We’re sorry to report that Jack van Ommen, one the most inspiring sailors we’ve ever met and written about, has lost his Naja 30 Fleetwood in a rocky cove near the Spanish island of Ibiza after a three-night battle with stormy weather. The good news is that the vigorous 76-year-old from Gig Harbor was able to scramble up the rocks to safety, and even managed to carry his passport, wallet and laptop.
The accompanying photo of the wreck of Fleetwood, which van Ommen built from a kit to do the Singlehanded TransPac many years ago, is one of the most dramatic we’ve ever seen. Thousands of pieces of a once globe-circling boat, now held together by just the tide and current. So weird and so sad.
The indirect cause of the loss of the Fleetwood was getting a late start from Holland for the Canary Islands and Cartagena, Colombia, because van Ommen had been doing extensive renovations. When he tried to sail to the Canaries via the Atlantic in October, the winter storms had already started, making it impossible. So he decided to take Fleetwood back down to the Med via the rivers and canals of France.
Once he got to the south of France, van Ommen was trapped for days by November storms. And make no mistake, the Med can be a wicked place when the winter storms blow. He finally took off, thinking he could make one of the Balearics before the next storm hit. Unfortunately, the weather turned much worse before he could reach port.
"Fleetwood is flotsam," he wrote. "I shipwrecked at 4 a.m. on Tago Mago, a very small island near Ibiza. I have little energy left to tell the story. In short, I was lying ahull for the third night in stormy conditions when the wind direction changed while I slept. I had no battery power left to start the engine, and no battery power for the radio to call for help. Several attempts to sail into anchorages failed. After getting wrecked, I managed to climb up the rocks. The people in a home on the island have received me, but they were only able to give me ladies’ clothes to wear. The Coast Guard attempted to take me to Ibiza, but it was too rough, so maybe we’ll try tomorrow."
A deeply religious man, van Ommen says that he’s already excited about what God has in store for him next.
The thing that made van Ommen so special in our mind is that he did so much with so little. Once affluent, sudden business reversals in 2000 left him with little more than the Naja 30 he’d built, which had been sitting on a trailer for 10 years. He spent two years fixing her up, then trailered her down to Alameda where, in 2005 at age 68, he set sail for the Marquesas.
His voyage ended almost before it started, as rough weather had him asking for help from Coast Guard Monterey.
He eventually set sail for the South Pacific from Santa Barbara, with nothing more than the provisions on his boat, a few hundred dollars, and the promise of $1,450 from social security each month.
After the first five years, van Ommen had singlehanded 35,000 miles, visited 30 countries and, in the early years at least, had managed to put a lot of each month’s social security check in the bank.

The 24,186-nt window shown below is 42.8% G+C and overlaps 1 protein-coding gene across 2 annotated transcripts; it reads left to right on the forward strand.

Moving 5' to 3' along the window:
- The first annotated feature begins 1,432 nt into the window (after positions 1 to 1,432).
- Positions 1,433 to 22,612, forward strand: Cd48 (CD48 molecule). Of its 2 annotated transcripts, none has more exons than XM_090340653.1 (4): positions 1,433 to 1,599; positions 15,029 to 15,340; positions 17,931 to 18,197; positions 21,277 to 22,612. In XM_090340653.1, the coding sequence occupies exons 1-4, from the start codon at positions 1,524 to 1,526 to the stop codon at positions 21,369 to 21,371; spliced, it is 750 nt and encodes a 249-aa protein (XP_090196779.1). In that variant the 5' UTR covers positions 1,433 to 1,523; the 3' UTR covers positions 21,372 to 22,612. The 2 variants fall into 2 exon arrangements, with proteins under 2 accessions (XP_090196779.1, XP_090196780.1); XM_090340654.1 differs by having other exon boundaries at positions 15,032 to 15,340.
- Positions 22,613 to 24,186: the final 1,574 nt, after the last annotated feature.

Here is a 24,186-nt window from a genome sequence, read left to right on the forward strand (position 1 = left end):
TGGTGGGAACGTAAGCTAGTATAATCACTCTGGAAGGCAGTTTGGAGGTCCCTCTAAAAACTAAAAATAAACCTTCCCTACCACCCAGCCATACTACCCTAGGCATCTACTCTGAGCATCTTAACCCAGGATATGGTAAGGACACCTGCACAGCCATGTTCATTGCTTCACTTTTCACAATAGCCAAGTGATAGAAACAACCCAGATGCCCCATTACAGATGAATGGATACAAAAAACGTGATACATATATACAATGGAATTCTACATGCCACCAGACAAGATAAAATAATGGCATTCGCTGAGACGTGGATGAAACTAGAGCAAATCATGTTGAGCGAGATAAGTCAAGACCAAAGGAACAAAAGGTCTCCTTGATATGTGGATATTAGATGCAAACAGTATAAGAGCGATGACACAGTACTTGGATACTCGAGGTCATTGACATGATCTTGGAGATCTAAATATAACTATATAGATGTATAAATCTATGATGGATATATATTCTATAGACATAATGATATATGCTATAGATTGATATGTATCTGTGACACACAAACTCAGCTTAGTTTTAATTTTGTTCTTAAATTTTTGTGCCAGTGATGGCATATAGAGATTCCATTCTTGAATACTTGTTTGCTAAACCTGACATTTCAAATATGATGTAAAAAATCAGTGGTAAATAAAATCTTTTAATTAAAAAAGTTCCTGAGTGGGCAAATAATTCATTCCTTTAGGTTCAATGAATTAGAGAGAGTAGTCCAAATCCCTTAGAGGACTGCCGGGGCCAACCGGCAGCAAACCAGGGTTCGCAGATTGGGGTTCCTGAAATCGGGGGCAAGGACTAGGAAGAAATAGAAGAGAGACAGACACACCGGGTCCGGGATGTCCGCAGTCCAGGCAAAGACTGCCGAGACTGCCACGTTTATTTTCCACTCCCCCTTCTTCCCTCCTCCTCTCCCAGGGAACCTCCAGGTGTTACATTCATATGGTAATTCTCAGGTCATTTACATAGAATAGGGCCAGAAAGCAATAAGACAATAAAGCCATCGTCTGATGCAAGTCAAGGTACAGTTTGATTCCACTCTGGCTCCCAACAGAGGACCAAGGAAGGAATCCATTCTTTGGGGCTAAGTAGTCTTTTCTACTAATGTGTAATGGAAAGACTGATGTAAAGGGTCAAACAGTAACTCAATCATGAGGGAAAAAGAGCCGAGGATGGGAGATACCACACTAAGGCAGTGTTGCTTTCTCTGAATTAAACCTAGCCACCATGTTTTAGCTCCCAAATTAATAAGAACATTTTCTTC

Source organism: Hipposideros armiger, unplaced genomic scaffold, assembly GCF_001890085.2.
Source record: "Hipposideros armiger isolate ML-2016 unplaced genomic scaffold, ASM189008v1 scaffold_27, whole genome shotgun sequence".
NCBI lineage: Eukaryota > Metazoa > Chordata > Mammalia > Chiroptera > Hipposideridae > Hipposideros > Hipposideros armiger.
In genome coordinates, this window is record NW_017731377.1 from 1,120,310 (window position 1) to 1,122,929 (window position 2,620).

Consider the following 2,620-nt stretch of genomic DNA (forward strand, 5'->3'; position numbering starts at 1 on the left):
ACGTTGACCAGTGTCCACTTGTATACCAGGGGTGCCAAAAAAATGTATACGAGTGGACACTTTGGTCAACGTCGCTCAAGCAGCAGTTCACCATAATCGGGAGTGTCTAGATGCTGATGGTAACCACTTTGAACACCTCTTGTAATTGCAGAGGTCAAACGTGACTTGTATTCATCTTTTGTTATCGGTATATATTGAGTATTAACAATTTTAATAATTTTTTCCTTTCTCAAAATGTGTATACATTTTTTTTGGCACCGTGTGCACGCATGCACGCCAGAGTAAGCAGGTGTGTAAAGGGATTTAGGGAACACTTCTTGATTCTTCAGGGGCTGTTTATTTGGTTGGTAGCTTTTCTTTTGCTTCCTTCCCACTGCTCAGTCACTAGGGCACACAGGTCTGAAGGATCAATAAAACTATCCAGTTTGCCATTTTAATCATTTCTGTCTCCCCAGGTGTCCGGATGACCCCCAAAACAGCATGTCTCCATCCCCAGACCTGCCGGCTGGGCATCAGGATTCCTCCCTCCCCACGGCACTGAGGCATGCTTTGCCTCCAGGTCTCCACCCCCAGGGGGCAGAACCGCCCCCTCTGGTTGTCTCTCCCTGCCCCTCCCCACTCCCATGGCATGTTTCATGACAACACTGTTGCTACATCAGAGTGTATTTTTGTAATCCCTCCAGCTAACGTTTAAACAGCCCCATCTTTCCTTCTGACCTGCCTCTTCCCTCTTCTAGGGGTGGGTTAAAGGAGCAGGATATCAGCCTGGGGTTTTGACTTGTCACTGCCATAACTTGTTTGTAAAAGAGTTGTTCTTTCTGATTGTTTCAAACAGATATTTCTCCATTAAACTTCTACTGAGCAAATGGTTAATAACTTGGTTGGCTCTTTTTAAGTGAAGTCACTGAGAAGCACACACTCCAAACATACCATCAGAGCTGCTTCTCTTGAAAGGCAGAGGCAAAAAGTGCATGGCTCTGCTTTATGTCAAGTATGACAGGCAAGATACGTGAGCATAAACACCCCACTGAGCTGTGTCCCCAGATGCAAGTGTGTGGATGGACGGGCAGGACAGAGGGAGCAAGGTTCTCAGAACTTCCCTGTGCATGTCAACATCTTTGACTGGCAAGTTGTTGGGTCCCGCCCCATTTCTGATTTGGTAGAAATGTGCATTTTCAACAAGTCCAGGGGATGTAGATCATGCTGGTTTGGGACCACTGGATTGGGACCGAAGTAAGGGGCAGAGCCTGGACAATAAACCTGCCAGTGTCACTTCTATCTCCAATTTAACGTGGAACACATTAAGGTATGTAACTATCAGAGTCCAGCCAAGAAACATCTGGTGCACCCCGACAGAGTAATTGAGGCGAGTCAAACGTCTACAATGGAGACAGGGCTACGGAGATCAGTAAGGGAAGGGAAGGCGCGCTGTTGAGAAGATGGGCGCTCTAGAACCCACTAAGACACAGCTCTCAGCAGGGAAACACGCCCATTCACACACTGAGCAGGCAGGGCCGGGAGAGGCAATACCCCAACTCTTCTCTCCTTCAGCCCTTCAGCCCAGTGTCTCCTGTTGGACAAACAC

We can’t remember all the places he’s sailed, but one of the more unusual was Haiphong, Vietnam. He later completed all of a circumnavigation via South Africa — except for the Caribbean Sea and back up to Santa Barbara. But the Caribbean and later Europe — particularly Holland — beckoned.
In a most unusual trip, he decided to ‘circumnavigate’ Europe, using various rivers and canals to get over the continental divide to the Danube, which he eventually rode down to the Black Sea and Istanbul. He later travelled to the mouth of the Rhone River in France, and made his way back to his beloved Amsterdam.
Having already sailed to more than 45 countries, van Ommen’s most recent goal was to sail to Cartagena, where he would base Fleetwood while spending several years exploring South America by land. Maybe he’ll just have to fly there now.
In any event, Jack, Latitude salutes you for all that you’ve done, and for proving that you can lead an extremely rich and adventurous life on very little money.
It’s less a matter of luck that Wolfgang Stehr is alive today and more a matter of preparation — not that luck didn’t play a part in Saturday’s drama on San Francisco Bay. What started out as a terrific singlehanded daysail aboard his Express 27 Summer Palace turned into a potential nightmare.
"It was a perfect day," recalls Stehr. Mild winds offered the perfect opportunity for the experienced racer to set the chute on starboard tack, but when he went to jibe onto port tack, he wasn’t able to complete the maneuver. "I couldn’t reach the port spinnaker sheet in time and the boat went out of control."
Stehr made his way forward to douse the now thrashing spinnaker, but as he started pulling it down, the halyard somehow got jammed. Holding onto the majority of the spinnaker, he crawled back to the helm to jibe onto port in the hopes that he could move a little farther forward to get a better angle from which to get the chute down. Unfortunately, as he moved forward, the boat jibed back onto starboard and the boom knocked him overboard.